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    Understanding and Contributing to the Enigma of Corporate...
    research summary posted July 27, 2015 by Jennifer M Mueller-Phillips, tagged 15.0 International Matters, 15.05 Sustainability Services 
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    Title:
    Understanding and Contributing to the Enigma of Corporate Social Responsibility (CSR) Assurance in the United States.
    Practical Implications:

    The results indicate that many companies that currently issue unassured CSR reports could economically benefit from obtaining CSRA through a reduction in their cost-of-capital and also benefit from reductions in analyst forecast errors and dispersion. As such, CSRA providers, especially accounting firms, need to improve their communication to convey these benefits to prospective clients. The capital markets appear to discount and not value CSRA when it is likely being used for impression management/greenwashing. Thus, the more important public policy issue is how to curb instances of CSRA being used for impression management/greenwashing purposes. For example, public policy makers may want to consider the merits of regulating CSRA providers where there are severe consequences for not identifying inaccurate, incomplete, or misleading CSR reporting.

    Citation:

    Casey, R. J., & Grenier, J. H. 2015. Understanding and Contributing to the Enigma of Corporate Social Responsibility (CSR) Assurance in the United States. Auditing: A Journal of Practice & Theory 34 (1): 97-130.

    Keywords:
    assurance, corporate social responsibility (CSR), environmental, nonfinancial performance indicators, sustainability
    Purpose of the Study:

    The United State public companies have historically trailed their international counterparts in the issuance and assurance of corporate social responsibility (CSR) reports. Many investors and other stakeholders are skeptical of CSR reports, viewing them as public-relation ploys. Recently, the U.S. has gained ground in the issuance of reports, but independent assurance remains uncommon. As an initial attempt to understand this enigma, this paper presents a comprehensive, empirical investigation of CSR assurance (hereafter, CSRA) in the idiosyncratic U.S. setting.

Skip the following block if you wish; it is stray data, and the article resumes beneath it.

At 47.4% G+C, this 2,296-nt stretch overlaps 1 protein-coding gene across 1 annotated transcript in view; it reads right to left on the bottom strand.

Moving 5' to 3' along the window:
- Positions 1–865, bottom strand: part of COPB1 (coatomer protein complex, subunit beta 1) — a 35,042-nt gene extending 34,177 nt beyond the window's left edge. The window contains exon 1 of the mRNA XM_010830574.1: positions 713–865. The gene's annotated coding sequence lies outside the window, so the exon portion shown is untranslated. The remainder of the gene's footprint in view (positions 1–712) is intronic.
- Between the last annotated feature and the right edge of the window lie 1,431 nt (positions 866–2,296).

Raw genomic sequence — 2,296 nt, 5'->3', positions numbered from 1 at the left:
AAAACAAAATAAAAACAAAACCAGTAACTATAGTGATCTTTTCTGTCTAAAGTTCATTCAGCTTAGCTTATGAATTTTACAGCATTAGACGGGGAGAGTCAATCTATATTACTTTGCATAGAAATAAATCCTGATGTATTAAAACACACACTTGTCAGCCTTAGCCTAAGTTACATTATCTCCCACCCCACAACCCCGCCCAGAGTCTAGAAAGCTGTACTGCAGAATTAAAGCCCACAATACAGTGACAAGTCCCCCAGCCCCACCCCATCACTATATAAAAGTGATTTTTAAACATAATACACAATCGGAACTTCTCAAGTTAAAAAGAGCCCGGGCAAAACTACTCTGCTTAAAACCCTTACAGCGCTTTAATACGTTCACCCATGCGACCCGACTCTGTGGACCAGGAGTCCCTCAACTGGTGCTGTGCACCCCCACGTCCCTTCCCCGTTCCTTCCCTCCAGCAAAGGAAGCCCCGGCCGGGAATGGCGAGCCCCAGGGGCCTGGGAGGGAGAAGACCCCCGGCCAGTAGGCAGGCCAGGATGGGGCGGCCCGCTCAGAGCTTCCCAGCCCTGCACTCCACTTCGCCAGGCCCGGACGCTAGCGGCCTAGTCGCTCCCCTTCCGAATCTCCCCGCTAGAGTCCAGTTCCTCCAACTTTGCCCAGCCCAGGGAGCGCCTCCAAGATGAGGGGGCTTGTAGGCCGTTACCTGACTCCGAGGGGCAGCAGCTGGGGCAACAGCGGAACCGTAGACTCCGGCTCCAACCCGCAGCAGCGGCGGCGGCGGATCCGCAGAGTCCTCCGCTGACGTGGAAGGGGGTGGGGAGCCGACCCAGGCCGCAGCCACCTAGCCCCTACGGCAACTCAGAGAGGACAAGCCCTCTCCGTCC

From an economic perspective, the low demand is due to U.S. firms not perceiving that the benefits of CSRA justify the costs, consistent with previous criticisms of CSRA. Specifically, scholars argue that CSRA is overly influenced by management and, thus, often does not address the relevance or completeness of CSR reporting. There is also substantial variability in assurance scope, independence of the assurance provider, external criteria, and the level of assurance provided. Despite these criticisms, theory and empirical evidence suggests that CSRA is potentially valuable. By enhancing the credibility of how the firm is managing its social and environmental risks CSRA theoretically improves firm reputation and makes it easier to acquire resources.

    Design/Method/ Approach:

    The two-part exploratory analysis employs a sample of 2,649 U.S. CSR reports, of which 230 are assured. The sample data was gathered from the Corporate Register database and Compustat. The sample uses data from 1993 to 2010. The authors employ sequential logit models to emulate the three interrelated decisions to (1) issue a CSR report, (2) have it assured, and (3) choose a CSRA provider (i.e., accounting or nonaccounting).

    Findings:
    • Results indicate that the U.S. CSRA market fundamentally differs from international markets.
    • Large firms are more likely to obtain CSRA, as they are prone to public criticism due to their visibility.
    • Highly leveraged firms are less likely to obtain CSRA. Thus, strong U.S. bank monitoring could be suppressing CSRA demand, as highly leveraged firms may be indirectly discouraged from allocating resources to CSRA to avoid violating debt covenants. Nonetheless, the authors find that liquidity is not associated with CSRA demand indicating that short-term financial constraints are likely not a major reason for low U.S. CSRA levels.
    • Having CSR strengths increases CSRA demand, which is not surprising as weak CSR performance does not need assurance to be credible. However, having CSR concerns also increases CSRA demand.
    • Firms with CSR concerns are less likely to choose the higher-quality CSRA offered by accounting providers. Large firms are not more likely to use accounting providers.
    • Results of the user perspective tests indicate that CSRA is valued by equity markets. Specifically, CSRA is associated with reduced cost-of-capital, analyst forecast dispersion, and analyst forecast errors. The reductions in cost-of-capital and forecast dispersion are significantly greater when an accounting firm is the CSRA provider.
    Category:
    International Matters
    Sub-category:
    Sustainability ServicesTraining & General Experience